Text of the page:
Leah Seupersad, 404-413-1354
ATLANTA — Georgia State University will mark the 50th anniversary of its desegregation with a commemoration ceremony on June 14. Focusing on Annette Lucille Hall, the first black student to attend the university, the event, which is free and open to the public, will be held from noon to 1:30 p.m. in the Student Center on the 3rd Floor in the Gallery Lounge.
“We should always remember and commemorate those civil rights pioneers who struggled to make a difference for their families, communities, cities, states and nations,” said Doris Derby, founding director of the Office of African-American Student Services and Programs (OAASS&P). “Annette Lucille Hall made a difference by courageously stepping on this campus and walking bravely as the first of her race into that classroom on Wednesday, June 13, 1962.”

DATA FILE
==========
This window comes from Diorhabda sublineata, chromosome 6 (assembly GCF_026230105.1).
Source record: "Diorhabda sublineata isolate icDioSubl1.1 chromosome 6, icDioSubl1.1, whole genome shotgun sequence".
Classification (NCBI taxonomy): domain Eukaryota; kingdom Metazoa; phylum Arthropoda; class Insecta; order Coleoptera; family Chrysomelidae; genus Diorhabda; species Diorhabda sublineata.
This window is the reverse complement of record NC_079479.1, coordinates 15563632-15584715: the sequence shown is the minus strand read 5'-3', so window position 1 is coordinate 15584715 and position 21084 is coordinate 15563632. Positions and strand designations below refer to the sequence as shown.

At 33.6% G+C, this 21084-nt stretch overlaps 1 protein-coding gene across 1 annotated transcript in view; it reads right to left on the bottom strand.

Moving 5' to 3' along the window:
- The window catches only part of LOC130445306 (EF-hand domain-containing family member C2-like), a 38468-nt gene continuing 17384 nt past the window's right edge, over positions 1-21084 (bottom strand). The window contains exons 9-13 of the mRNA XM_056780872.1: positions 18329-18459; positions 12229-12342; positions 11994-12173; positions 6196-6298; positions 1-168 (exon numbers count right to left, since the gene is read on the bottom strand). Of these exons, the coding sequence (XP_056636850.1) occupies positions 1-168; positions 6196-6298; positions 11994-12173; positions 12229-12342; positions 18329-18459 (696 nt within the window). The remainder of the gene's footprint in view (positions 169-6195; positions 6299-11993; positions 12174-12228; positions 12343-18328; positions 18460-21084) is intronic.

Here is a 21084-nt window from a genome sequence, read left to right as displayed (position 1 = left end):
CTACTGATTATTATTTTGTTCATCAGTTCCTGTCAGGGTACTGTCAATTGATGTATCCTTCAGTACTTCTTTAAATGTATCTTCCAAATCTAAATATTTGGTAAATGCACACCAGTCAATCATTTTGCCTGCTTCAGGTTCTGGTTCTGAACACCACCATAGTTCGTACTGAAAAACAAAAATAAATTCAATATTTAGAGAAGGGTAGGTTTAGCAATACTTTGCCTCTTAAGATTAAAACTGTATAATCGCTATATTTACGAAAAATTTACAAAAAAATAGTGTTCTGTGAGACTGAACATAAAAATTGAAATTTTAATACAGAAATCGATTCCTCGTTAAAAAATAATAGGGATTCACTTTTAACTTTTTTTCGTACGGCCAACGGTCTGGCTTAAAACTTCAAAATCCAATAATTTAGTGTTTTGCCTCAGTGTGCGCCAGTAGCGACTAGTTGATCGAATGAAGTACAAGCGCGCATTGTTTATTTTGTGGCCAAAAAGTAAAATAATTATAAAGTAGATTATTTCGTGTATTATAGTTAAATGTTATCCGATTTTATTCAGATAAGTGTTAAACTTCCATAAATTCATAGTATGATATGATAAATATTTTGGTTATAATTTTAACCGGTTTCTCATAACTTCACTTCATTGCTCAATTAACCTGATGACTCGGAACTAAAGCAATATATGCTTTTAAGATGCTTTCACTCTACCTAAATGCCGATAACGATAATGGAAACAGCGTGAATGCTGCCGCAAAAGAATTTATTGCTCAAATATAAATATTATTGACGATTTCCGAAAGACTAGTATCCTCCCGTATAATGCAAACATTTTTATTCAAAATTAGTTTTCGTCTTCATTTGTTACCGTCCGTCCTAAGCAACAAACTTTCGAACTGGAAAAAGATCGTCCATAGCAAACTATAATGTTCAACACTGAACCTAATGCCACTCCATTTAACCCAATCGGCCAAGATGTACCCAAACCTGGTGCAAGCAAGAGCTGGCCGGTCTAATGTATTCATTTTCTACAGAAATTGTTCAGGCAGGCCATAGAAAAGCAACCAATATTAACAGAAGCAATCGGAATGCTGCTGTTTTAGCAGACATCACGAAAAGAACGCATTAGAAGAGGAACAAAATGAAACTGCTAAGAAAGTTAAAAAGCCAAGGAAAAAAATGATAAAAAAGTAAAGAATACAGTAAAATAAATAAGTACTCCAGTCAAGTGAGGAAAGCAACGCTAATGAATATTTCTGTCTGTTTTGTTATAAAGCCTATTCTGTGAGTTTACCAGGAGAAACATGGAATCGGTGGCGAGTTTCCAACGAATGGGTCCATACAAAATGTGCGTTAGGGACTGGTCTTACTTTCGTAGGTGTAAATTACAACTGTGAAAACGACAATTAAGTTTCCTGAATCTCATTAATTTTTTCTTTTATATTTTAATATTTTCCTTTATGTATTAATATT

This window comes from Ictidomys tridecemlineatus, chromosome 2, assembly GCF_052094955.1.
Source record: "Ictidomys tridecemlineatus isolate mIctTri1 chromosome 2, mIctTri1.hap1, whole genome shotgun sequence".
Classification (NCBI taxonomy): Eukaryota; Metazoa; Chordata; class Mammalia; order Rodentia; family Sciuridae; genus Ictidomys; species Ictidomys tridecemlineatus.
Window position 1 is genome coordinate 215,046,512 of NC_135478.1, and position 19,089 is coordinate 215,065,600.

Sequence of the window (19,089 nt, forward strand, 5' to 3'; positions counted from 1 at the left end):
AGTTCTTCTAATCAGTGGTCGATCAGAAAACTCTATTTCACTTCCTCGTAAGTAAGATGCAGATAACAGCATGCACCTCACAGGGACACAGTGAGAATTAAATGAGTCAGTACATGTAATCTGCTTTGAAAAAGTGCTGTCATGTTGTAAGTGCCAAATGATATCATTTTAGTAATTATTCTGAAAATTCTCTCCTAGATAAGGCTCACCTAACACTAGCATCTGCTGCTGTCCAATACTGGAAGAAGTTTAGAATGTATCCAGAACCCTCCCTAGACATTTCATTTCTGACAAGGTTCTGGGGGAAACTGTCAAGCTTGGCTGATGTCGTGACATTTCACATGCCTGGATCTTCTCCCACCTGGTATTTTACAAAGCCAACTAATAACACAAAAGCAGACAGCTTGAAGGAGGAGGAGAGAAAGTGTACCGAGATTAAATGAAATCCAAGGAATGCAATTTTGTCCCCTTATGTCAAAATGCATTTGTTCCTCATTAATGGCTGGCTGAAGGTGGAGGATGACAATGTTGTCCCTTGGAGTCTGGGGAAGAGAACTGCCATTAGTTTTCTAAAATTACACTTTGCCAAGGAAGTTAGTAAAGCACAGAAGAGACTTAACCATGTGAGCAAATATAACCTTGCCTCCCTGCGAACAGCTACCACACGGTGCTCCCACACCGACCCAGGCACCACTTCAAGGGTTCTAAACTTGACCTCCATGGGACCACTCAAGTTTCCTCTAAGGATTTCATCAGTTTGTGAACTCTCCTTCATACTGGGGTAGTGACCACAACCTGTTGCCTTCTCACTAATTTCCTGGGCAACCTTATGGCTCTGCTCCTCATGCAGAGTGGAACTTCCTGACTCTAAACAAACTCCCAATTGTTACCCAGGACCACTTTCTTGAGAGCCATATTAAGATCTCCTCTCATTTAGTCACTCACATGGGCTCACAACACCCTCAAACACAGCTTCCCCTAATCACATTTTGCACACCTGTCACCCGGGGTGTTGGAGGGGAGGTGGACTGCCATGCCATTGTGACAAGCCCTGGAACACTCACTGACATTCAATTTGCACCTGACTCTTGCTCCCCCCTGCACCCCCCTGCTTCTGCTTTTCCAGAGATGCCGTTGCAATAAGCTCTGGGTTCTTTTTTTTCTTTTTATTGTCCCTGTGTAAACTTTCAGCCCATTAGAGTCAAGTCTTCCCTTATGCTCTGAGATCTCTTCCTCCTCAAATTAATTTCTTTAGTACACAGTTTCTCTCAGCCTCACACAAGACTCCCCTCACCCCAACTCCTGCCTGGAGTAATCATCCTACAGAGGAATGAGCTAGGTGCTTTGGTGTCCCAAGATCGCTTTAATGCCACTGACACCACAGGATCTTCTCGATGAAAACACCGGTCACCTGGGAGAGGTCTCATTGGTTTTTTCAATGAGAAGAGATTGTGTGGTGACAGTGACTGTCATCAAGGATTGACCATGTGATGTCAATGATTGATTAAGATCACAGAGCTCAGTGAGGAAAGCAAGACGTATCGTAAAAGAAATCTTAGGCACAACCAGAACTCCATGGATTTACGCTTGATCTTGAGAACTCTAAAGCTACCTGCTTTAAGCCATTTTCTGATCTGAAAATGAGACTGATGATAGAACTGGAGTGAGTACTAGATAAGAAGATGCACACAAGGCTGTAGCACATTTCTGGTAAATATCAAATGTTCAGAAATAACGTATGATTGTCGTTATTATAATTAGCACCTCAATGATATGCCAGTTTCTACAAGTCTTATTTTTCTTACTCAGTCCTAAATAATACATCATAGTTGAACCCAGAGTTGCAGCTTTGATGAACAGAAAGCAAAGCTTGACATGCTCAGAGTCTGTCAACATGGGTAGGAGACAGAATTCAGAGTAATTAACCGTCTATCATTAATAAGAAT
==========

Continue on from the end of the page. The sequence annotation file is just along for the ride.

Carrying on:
Hall, who died in 1995, came to GSU with 16 other teachers to take continuing education courses in the Institute on Americanism and Communism, a course required of all social studies teachers by the 1962 Georgia Legislature.
Hall’s family members that will be attending the program to reflect on her life and accomplishments include, Carolyn Long Banks, Ralph A. Long Jr., Sylvia Hall Chapman, Wylma Long Blanding, Bridgette L. Long and Susan Cosby Freeman.
“As we reflect on the 50th Anniversary of the desegregation of Georgia State University this month – we must always remember our courageous and quiet warrior, Annette Lucille Hall, and her family which is full of courageous warriors in the field of higher education and politics in the metro Atlanta area,” said David Smith Jr., author of “Georgia State University: An Institutional History, 1913-2002” and assistant director of OAASS&P.
GSU is now leading the nation in graduating minority students, with GSU ranking No.1 in the nation among not-for-profit institutions in awarding bachelor’s degrees to African-American students by Diverse: Issues in Higher Education.
June 11, 2012